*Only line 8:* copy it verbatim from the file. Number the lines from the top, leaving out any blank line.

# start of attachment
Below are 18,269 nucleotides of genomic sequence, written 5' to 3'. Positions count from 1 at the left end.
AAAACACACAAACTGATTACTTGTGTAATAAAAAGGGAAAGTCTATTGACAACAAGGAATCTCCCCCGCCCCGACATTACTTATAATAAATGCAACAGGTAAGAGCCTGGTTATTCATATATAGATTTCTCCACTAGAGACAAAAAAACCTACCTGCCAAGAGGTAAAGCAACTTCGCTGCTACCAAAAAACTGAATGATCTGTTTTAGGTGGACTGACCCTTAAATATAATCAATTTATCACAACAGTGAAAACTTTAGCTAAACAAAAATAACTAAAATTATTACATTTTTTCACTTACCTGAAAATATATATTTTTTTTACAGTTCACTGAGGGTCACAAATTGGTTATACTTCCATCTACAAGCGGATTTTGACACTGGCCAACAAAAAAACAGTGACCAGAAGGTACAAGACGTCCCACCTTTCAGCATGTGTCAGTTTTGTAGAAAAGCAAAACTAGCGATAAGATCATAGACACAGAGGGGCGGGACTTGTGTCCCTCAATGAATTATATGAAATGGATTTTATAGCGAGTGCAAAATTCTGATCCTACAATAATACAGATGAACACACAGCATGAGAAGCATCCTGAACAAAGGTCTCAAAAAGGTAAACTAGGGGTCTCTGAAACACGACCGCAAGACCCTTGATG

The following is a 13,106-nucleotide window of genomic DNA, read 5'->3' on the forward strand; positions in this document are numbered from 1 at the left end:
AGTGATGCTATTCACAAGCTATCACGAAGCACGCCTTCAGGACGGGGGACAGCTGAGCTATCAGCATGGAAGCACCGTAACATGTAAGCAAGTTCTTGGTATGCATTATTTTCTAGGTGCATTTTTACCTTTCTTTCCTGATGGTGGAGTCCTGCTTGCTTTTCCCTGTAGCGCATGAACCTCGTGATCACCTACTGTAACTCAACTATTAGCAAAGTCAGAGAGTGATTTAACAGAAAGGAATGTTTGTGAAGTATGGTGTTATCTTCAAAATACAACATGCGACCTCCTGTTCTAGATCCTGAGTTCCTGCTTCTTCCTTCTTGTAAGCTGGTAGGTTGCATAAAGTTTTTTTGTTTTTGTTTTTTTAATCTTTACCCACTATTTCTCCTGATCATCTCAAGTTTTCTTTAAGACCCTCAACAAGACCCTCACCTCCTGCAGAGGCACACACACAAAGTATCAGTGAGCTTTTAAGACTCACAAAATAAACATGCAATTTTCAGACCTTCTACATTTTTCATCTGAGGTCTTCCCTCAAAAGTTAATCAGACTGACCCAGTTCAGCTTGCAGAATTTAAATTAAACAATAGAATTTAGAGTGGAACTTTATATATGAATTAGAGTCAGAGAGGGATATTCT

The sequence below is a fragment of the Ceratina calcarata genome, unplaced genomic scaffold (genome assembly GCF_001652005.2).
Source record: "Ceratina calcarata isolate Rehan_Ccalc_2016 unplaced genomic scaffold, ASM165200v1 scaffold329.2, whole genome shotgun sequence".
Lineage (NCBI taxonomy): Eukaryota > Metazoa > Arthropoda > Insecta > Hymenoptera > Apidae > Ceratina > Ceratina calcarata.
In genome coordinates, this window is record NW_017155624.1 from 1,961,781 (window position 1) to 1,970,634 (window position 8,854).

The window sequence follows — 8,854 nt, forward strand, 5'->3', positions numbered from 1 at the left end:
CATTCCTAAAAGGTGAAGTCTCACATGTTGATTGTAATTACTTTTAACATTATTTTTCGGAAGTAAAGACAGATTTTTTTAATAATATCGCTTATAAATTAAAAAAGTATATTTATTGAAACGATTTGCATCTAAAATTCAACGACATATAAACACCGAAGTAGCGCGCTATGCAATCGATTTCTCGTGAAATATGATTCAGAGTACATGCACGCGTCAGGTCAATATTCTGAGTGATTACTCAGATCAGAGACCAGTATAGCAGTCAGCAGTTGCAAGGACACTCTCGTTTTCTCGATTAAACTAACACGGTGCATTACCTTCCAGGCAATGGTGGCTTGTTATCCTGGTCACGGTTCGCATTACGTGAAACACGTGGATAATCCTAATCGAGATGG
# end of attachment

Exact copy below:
In genome coordinates, this window is record NW_017155624.1 from 1,961,781 (window position 1) to 1,970,634 (window position 8,854).